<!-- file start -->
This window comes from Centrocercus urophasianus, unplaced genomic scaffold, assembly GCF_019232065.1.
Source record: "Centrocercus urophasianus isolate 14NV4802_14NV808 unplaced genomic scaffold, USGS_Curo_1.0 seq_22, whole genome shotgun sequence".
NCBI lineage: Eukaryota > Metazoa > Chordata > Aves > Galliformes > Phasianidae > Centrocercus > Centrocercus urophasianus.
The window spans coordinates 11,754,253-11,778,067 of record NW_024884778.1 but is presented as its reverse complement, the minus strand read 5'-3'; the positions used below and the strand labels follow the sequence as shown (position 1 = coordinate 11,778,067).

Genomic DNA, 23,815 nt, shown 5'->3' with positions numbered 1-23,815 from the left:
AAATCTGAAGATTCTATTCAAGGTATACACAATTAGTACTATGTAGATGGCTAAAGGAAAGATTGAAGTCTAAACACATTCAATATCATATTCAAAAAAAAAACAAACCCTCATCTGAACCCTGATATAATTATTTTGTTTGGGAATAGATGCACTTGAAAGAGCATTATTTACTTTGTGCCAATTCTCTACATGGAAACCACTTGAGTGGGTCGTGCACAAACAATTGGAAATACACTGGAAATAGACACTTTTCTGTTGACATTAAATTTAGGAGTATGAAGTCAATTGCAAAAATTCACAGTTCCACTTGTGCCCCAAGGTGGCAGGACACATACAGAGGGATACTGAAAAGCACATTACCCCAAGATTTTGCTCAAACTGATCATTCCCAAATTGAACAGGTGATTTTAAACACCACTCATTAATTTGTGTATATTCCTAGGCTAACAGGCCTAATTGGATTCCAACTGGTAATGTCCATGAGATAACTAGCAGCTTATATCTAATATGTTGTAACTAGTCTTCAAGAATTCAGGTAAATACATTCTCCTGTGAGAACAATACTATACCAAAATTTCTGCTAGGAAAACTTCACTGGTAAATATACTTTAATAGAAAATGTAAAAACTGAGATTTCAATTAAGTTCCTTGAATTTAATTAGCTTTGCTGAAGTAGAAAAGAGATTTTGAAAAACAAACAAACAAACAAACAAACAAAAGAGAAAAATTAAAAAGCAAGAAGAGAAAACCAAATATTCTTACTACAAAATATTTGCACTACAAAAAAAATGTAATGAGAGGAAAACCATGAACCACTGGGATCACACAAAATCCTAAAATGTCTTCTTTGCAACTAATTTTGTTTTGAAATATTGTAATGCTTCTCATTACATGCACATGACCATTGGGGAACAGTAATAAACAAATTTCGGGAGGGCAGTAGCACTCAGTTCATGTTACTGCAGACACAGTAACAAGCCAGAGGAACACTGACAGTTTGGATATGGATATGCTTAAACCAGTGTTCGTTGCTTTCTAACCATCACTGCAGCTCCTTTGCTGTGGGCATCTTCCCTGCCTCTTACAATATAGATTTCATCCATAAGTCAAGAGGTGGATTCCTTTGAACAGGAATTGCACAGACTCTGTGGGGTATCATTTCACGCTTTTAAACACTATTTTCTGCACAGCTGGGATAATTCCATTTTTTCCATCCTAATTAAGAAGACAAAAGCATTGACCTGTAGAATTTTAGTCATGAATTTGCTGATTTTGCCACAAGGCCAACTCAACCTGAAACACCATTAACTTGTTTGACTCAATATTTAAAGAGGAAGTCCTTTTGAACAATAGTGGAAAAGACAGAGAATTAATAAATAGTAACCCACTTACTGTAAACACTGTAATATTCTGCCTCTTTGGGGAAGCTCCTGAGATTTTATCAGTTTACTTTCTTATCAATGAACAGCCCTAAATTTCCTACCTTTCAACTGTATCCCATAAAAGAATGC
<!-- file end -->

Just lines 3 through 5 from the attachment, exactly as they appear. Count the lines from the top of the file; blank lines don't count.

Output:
NCBI lineage: Eukaryota > Metazoa > Chordata > Aves > Galliformes > Phasianidae > Centrocercus > Centrocercus urophasianus.
The window spans coordinates 11,754,253-11,778,067 of record NW_024884778.1 but is presented as its reverse complement, the minus strand read 5'-3'; the positions used below and the strand labels follow the sequence as shown (position 1 = coordinate 11,778,067).

Genomic DNA, 23,815 nt, shown 5'->3' with positions numbered 1-23,815 from the left: